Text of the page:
In May 2002 Dawn Fitzsimons - known as Dawn Coombs at the school - told her headteacher at Seaburn Dene primary in Sunderland that she had been tested for the illness weeks before the inspection was due to begin.
Maxine Purdy, her headteacher, told the disciplinary committee in Birmingham that staff at the school were deeply affected when they heard her news. "Many tears were shed when she was away from school," she said.
She told the committee that she had offered to be tested for bone marrow compatibility after Miss Fitzsimons said her mother had refused to have the tests.
Miss Fitzsimons, who was not present at the hearing, was also found to have fraudulently applied for permission to go to hospital appointments.
Mrs Purdy said: "All staff had to work very long hours frequently in preparation for the inspections. Nevertheless, we took on some of Miss Coombs' responsibilities as she was unable to cope."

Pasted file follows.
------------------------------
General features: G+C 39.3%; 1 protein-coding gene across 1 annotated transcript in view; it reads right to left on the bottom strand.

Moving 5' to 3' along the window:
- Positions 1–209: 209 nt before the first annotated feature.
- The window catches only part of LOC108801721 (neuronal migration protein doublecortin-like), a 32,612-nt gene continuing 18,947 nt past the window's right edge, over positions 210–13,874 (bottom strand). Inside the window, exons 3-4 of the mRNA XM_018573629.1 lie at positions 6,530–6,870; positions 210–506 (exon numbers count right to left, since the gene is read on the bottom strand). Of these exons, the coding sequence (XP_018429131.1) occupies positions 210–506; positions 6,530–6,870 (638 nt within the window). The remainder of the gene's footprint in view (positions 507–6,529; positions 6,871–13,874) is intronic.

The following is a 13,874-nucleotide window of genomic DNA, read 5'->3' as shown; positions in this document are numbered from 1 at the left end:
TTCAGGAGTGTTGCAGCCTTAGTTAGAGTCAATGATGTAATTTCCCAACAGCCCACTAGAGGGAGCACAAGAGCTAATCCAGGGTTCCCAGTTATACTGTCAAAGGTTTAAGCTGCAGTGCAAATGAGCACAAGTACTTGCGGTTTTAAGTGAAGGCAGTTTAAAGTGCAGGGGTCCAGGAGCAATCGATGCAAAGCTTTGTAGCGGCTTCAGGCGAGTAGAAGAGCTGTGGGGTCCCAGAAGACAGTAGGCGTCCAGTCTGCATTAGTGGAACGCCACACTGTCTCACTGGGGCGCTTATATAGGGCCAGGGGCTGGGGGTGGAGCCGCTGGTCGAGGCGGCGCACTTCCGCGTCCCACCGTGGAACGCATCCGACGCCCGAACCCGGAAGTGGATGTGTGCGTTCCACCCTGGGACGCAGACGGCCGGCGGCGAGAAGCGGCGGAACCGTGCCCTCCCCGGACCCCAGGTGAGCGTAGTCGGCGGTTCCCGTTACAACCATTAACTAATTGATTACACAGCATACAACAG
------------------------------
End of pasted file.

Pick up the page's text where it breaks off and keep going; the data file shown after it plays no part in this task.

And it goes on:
It was not until Mrs Purdy contacted the consultant Miss Fitzsimons claimed she was seeing in July 2002 that her lie was exposed.
Mrs Purdy was also informed by the headteacher of a neighbouring school that Miss Fitzsimons had told staff that she had leukaemia before an Ofsted inspection while working there in the autumn of 2001.
Before an internal investigation had been concluded, Miss Fitzsimons was granted sick leave by her doctor on July 6, 2002 for insomnia and depression and did not return to the school.
In a written statement, Miss Fitzsimons admitted lying. She said she was terrified of the inspection, not because she was a bad teacher but because of a lack of confidence.
Summing up, Sheleen McCormack, the presenting officer said: "Miss Fitzsimons created a complete web of deceit over a period of several months."
If Miss Fitzsimons intends to return to teaching, she must apply for re-registration after four years.